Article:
Federal regulators have approved another rapid COVID-19 test for use in Canada and Ottawa has signed a contract for over 20 million antigen test kits using this new technology, officials said Monday.
The Panbio COVID-19 Ag Rapid Test Device, which works by detecting specific proteins associated with the coronavirus, can produce results in less than 20 minutes.
The test was developed by U.S.-based Abbott Laboratories and is the first antigen rapid test authorized by Health Canada.
Dr. Howard Njoo, Canada’s deputy chief public health officer, said antigen tests are inexpensive and easy to administer and can be deployed in workplaces where there is close contact between hundreds of people – like meat-packing plants – or in long-term care facilities, homeless shelters and remote or isolated communities.
“Cases are on the rise and testing and tracing is more important than ever,” Public Services and Procurement Minister Anita Anand said Monday.
Federal Health Minister Patty Hajdu said these antigens tests will have a role to play in avoiding large cluster outbreaks, when results are needed quickly to avoid further spread of the virus.
However, the antigen tests are not designed to supplant the lab-based testing options currently in use across the country, Anand said.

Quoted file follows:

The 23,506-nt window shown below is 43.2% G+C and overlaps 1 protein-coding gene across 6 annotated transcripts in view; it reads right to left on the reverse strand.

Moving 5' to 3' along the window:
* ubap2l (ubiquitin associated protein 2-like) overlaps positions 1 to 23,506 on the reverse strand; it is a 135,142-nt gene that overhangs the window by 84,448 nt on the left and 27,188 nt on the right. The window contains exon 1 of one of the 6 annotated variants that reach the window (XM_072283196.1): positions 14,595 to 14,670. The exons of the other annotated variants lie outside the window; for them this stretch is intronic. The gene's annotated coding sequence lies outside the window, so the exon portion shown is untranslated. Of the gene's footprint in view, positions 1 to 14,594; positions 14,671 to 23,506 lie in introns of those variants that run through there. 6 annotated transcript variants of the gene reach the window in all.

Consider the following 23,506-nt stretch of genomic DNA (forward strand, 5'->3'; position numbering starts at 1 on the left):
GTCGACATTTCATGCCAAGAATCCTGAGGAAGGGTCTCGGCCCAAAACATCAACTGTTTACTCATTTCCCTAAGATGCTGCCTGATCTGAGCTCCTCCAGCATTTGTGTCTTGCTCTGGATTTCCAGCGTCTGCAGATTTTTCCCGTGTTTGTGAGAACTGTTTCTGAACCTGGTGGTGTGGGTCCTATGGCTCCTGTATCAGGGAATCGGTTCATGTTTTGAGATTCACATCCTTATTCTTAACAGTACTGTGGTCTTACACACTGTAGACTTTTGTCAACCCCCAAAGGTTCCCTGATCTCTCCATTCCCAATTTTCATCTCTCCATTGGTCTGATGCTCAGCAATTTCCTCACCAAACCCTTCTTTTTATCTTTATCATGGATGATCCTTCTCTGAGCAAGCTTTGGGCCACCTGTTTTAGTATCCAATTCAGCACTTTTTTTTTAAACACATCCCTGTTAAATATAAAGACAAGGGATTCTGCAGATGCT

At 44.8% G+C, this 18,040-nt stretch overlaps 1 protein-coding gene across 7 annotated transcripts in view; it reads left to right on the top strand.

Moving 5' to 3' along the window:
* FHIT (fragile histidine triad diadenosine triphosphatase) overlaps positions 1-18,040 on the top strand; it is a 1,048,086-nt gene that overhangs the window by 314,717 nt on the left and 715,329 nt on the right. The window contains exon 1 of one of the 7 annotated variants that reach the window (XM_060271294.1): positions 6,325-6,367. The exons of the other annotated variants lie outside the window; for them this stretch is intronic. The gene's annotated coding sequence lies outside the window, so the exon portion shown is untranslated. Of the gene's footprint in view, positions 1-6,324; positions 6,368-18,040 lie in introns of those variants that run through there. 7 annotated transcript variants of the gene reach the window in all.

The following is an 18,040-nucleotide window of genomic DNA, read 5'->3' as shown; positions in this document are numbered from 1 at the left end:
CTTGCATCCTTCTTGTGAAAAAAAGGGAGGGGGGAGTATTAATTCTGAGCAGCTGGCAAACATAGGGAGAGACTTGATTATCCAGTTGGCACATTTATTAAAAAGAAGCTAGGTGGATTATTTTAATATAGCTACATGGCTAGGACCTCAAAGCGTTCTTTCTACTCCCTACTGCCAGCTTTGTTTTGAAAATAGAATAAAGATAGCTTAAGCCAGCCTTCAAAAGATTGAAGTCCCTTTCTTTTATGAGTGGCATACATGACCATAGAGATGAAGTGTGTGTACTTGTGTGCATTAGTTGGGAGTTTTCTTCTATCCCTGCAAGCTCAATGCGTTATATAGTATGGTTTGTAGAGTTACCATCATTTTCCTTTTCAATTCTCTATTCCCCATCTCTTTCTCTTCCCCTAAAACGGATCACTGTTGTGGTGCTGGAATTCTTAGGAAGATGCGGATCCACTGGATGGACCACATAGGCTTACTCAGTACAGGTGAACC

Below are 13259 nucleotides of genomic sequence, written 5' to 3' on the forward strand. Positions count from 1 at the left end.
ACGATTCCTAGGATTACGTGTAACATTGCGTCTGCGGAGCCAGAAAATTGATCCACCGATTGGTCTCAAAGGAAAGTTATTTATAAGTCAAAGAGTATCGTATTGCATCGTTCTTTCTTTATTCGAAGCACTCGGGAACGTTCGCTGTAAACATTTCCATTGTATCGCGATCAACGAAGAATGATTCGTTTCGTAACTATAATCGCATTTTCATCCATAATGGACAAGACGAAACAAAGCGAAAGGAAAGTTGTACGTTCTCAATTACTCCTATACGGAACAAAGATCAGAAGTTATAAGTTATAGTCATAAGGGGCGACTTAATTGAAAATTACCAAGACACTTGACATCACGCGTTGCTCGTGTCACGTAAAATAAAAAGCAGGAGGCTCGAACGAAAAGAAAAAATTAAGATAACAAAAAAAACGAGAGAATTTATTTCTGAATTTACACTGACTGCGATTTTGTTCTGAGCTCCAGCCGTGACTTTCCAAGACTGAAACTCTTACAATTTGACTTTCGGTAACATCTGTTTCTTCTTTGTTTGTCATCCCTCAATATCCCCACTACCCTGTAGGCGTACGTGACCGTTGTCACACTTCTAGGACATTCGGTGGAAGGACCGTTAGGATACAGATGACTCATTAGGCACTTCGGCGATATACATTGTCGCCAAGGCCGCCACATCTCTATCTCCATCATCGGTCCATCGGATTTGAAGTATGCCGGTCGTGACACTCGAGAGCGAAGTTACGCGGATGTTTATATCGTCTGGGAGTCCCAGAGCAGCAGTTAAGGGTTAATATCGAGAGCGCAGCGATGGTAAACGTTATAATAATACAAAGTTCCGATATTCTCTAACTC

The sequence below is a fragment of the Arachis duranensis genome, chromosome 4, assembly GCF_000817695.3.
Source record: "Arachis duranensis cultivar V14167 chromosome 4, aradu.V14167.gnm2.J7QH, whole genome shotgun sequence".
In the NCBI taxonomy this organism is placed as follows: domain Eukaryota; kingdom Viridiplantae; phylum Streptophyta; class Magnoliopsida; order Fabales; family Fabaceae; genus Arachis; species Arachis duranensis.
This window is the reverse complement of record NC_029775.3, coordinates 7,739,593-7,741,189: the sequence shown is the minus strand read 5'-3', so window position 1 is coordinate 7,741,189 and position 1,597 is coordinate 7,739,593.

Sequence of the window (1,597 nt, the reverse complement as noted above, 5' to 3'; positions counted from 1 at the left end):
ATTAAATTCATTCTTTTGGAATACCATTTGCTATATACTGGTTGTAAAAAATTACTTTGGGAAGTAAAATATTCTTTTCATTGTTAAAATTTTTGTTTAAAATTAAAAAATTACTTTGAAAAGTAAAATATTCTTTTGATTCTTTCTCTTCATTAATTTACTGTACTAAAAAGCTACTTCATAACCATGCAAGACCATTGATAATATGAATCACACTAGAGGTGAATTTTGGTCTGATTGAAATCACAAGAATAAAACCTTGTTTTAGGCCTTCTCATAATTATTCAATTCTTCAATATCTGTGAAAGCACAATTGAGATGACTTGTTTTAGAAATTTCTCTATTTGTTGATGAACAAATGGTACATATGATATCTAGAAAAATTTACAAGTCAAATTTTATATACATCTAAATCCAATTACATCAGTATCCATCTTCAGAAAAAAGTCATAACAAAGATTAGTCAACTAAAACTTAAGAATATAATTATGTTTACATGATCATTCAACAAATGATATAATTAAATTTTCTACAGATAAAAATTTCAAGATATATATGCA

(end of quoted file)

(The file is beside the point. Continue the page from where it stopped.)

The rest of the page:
“To be clear, the strategy in terms of our procurements is not to replace the standardized testing model but to enhance the capacity of provinces and territories to keep up with the increasing demand for tests,” Anand said. “Our strategy is one of diversification across various testing types and models”
Anand said 8.5 million tests will be distributed across Canada by year’s end. Canada has secured options for 12 million more tests that could be ordered in the future if the government is satisfied with Panbio’s performance.
The federal government has also signed another contract with Abbott Rapid Diagnostics to buy up to 7.9 million of its ID NOW molecular rapid tests that have been used by White House officials to screen staff since April.
Conservative Party health critic Michelle Rempel Garner said the Liberal government is failing in getting rapid tests to Canadians.
“The test they’re talking about today won’t be in the hands of Canadians until the end of the year. They had months to do this and they failed,” she said in question period. “The prime minister has failed to deliver rapid tests. They’re not coming anytime soon.”
With files from CBC News